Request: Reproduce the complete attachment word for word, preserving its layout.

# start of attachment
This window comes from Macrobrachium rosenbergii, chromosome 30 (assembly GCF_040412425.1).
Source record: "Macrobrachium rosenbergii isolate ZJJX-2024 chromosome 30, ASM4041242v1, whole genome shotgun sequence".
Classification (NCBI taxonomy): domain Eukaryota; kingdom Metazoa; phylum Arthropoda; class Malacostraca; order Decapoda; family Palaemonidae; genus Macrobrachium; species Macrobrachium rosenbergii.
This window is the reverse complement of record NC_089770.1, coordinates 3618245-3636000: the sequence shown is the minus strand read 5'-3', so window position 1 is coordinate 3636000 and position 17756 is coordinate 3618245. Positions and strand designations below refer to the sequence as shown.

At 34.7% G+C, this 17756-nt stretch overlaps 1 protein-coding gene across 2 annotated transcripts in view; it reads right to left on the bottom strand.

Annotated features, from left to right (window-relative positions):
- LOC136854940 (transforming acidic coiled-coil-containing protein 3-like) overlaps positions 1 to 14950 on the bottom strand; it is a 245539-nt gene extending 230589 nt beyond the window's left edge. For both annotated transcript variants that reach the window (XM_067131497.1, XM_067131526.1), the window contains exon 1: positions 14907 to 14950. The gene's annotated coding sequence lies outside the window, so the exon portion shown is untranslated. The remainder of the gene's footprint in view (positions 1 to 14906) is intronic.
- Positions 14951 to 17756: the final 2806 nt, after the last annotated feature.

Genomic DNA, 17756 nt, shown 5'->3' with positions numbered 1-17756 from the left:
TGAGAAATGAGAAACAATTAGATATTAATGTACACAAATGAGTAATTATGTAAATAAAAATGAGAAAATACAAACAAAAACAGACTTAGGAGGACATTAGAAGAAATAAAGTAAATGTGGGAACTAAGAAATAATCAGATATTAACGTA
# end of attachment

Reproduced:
This window comes from Macrobrachium rosenbergii, chromosome 30 (assembly GCF_040412425.1).
Source record: "Macrobrachium rosenbergii isolate ZJJX-2024 chromosome 30, ASM4041242v1, whole genome shotgun sequence".
Classification (NCBI taxonomy): domain Eukaryota; kingdom Metazoa; phylum Arthropoda; class Malacostraca; order Decapoda; family Palaemonidae; genus Macrobrachium; species Macrobrachium rosenbergii.
This window is the reverse complement of record NC_089770.1, coordinates 3618245-3636000: the sequence shown is the minus strand read 5'-3', so window position 1 is coordinate 3636000 and position 17756 is coordinate 3618245. Positions and strand designations below refer to the sequence as shown.

At 34.7% G+C, this 17756-nt stretch overlaps 1 protein-coding gene across 2 annotated transcripts in view; it reads right to left on the bottom strand.

Annotated features, from left to right (window-relative positions):
- LOC136854940 (transforming acidic coiled-coil-containing protein 3-like) overlaps positions 1 to 14950 on the bottom strand; it is a 245539-nt gene extending 230589 nt beyond the window's left edge. For both annotated transcript variants that reach the window (XM_067131497.1, XM_067131526.1), the window contains exon 1: positions 14907 to 14950. The gene's annotated coding sequence lies outside the window, so the exon portion shown is untranslated. The remainder of the gene's footprint in view (positions 1 to 14906) is intronic.
- Positions 14951 to 17756: the final 2806 nt, after the last annotated feature.

Genomic DNA, 17756 nt, shown 5'->3' with positions numbered 1-17756 from the left:
TGAGAAATGAGAAACAATTAGATATTAATGTACACAAATGAGTAATTATGTAAATAAAAATGAGAAAATACAAACAAAAACAGACTTAGGAGGACATTAGAAGAAATAAAGTAAATGTGGGAACTAAGAAATAATCAGATATTAACGTA